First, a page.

3. Even with Ted Geisel’s approval, the special almost didn’t happen.

By Al Ravenna, World Telegram staff photographer - Library of Congress. New York World-Telegram & Sun Collection. Public Domain, Wikimedia Commons

Whereas today’s studios and production companies provide funding for projects of interest, television specials of the past, like A Charlie Brown Christmas and How the Grinch Stole Christmas, had to rely on company sponsorship in order to get made. While A Charlie Brown Christmas found its financier in the form of Coca-Cola, How the Grinch Stole Christmas struggled to find a benefactor. With storyboards in hand, Jones pitched the story to more than two dozen potential sponsors—breakfast foods, candy companies, and the like—all without any luck. Down to the wire, Jones finally found his sponsor in an unlikely source: the Foundation for Commercial Banks. “I thought that was very odd, because one of the great lines in there is that the Grinch says, ‘Perhaps Christmas doesn’t come from a store,’” Jones said of the surprise endorsement. “I never thought of a banker endorsing that kind of a line. But they overlooked it, so we went ahead and made the picture.”

4. How the Grinch Stole Christmas had a massive budget.

Coming in at over $300,000, or $2.2 million in today’s dollars, the special’s budget was unheard of at the time for a 26-minute cartoon adaptation. For comparison’s sake, A Charlie Brown Christmas’s budget was reported as $96,000, or roughly $722,000 today (and this was after production had gone $20,000 over the original budget).

5. Ted Geisel wrote the song lyrics for the special.

No one had a way with words quite like Dr. Seuss, so Jones felt that Geisel should provide the lyrics to the songs featured in How the Grinch Stole Christmas.

6. Fans requested translations of the “Fahoo Foraze” song.

True to his persona’s tongue-twisting trickery, Geisel mimicked sounds of classical Latin in his nonsensical lyrics. After the special aired, viewers wrote to the network requesting translations of the song as they were convinced that the lyrics were, in fact, real Latin phrases.

7. Thurl Ravenscroft didn’t receive credit for his singing of “You’re A Mean One, Mr. Grinch.”

The famous voice actor and singer, best known for providing the voice of Kellogg’s Tony the Tiger, wasn’t recognized for his work in How the Grinch Stole Christmas. Because of this, most viewers wrongly assumed that the narrator of the special, Boris Karloff, also sang the piece in question. Upset by this oversight, Geisel personally apologized to Ravenscroft and vowed to make amends. Geisel went on to pen a letter, urging all the major columnists that he knew to help him rectify the mistake by issuing a notice of correction in their publications.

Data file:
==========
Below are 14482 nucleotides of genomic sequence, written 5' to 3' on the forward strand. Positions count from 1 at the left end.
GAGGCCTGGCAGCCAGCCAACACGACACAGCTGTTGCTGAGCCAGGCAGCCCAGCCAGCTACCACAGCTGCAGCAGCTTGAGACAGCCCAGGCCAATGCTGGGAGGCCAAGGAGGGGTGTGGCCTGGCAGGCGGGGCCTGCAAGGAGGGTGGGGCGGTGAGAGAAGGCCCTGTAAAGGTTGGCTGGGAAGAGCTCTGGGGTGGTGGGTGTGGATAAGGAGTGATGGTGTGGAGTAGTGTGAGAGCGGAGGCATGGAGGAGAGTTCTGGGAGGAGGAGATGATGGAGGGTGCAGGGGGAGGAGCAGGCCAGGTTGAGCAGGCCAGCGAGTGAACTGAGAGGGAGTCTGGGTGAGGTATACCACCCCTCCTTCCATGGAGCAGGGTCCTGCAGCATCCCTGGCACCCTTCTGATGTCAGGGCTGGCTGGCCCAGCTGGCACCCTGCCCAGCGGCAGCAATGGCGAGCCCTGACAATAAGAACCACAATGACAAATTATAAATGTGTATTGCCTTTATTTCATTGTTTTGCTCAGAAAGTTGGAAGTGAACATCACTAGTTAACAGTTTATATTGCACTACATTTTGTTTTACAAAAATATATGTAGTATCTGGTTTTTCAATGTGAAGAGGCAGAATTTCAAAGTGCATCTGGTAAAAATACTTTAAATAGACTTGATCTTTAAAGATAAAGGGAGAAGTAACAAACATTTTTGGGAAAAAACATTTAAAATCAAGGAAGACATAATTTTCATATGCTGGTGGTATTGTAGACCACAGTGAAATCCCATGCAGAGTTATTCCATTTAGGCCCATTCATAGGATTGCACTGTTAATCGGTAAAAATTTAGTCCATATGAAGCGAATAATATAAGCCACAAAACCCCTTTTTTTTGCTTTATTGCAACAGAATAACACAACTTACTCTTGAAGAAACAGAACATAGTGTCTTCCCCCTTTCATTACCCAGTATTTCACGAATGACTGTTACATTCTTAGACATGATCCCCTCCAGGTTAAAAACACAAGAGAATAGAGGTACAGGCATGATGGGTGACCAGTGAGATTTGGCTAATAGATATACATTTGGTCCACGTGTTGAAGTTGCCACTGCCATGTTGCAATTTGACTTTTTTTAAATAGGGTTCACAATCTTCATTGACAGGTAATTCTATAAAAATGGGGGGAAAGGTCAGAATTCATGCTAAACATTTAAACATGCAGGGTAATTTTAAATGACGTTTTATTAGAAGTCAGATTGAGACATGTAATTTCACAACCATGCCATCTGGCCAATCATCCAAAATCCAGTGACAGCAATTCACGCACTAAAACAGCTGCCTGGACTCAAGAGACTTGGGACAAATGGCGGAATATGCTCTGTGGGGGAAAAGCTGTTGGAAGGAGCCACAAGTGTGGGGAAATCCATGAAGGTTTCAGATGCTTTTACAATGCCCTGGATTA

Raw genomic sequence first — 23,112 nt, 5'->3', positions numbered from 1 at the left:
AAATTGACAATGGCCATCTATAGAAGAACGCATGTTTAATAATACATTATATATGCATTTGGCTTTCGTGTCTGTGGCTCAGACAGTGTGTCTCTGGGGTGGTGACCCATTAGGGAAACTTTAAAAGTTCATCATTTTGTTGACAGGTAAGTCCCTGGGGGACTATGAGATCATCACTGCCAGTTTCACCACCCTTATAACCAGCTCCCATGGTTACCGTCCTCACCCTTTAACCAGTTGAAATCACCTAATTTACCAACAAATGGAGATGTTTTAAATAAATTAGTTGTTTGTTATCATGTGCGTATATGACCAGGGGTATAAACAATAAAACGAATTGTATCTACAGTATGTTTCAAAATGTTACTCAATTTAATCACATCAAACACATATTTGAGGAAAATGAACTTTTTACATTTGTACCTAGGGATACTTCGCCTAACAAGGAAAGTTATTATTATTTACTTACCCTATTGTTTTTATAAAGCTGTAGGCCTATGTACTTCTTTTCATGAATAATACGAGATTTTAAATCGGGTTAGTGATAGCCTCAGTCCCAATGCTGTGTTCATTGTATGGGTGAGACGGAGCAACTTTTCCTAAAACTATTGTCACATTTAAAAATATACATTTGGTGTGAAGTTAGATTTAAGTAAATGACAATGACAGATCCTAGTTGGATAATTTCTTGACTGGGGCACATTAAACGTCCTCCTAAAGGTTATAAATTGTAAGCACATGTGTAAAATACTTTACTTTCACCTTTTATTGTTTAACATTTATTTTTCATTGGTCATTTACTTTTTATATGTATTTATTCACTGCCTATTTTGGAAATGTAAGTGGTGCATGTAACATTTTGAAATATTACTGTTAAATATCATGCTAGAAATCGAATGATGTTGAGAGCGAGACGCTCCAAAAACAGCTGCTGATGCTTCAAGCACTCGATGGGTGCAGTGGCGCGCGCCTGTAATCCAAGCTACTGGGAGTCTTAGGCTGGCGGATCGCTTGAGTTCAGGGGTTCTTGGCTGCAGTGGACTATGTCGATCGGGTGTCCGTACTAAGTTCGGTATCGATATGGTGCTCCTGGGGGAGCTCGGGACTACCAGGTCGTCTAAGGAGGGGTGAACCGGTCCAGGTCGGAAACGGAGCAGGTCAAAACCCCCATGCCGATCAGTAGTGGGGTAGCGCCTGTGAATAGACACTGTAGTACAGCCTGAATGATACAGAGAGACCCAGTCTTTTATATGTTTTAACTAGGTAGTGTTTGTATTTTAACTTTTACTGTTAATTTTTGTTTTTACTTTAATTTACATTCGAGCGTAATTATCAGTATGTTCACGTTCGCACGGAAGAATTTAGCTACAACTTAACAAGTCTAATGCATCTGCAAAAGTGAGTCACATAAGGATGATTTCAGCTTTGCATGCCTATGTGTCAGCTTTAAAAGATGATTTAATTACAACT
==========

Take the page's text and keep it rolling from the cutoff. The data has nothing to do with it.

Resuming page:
8. Chuck Jones had to find ways to fill out the 26-minute time slot.

Because reading the book out loud only takes about 12 minutes, Jones was faced with the challenge of extending the story. For this, he turned to Max the dog. “That whole center section where Max is tied up to the sleigh, and goes down through the mountainside, and has all those problems getting down there, was good comic business as it turns out,” Jones explained in TNT’s How the Grinch Stole Christmas special, which is a special feature on the movie’s DVD. “But it was all added; it was not part of the book.” Jones would go on to name Max as his favorite character from the special, as he felt that he directly represented the audience.

9. The Grinch’s green coloring was inspired by a rental car.

Warner Home Video

In the original book, the Grinch is illustrated as black and white, with hints of pink and red. Rumor has it that Jones was inspired to give the Grinch his iconic coloring after he rented a car that was painted an ugly shade of green.

10. Ted Geisel thought the Grinch looked like Chuck Jones.

When Geisel first saw Jones’s drawings of the Grinch, he exclaimed, “That doesn’t look like the Grinch, that looks like you!” Jones’s response, according to TNT’s How the Grinch Stole Christmas Special: “Well, it happens.”

11. At one point, the special received a “censored” edit.

Over the years, How the Grinch Stole Christmas has been edited in order to shorten its running time (in order to allow for more commercials). However, one edit—which ran for several years—censored the line “You’re a rotter, Mr. Grinch” from the song “You’re a Mean One, Mr. Grinch.” Additionally, the shot in which the Grinch smiles creepily just before approaching the bed filled with young Whos was deemed inappropriate for certain networks and was removed.

12. The special’s success led to both a prequel and a crossover special.

Universal Pictures Home Entertainment

Given the popularity of the Christmas special, two more Grinch tales were produced: Halloween is Grinch Night and The Grinch Grinches The Cat in the Hat. Airing on October 29, 1977, Halloween is Grinch Night tells the story of the Grinch making his way down to Whoville to scare all the Whos on Halloween. In The Grinch Grinches The Cat in the Hat, which aired on May 20, 1982, the Grinch finds himself wanting to renew his mean spirit by picking on the Cat in the Hat. Unlike the original, neither special was deemed a classic. But this is not to say they weren’t well-received; in fact, both went on to win Emmy Awards.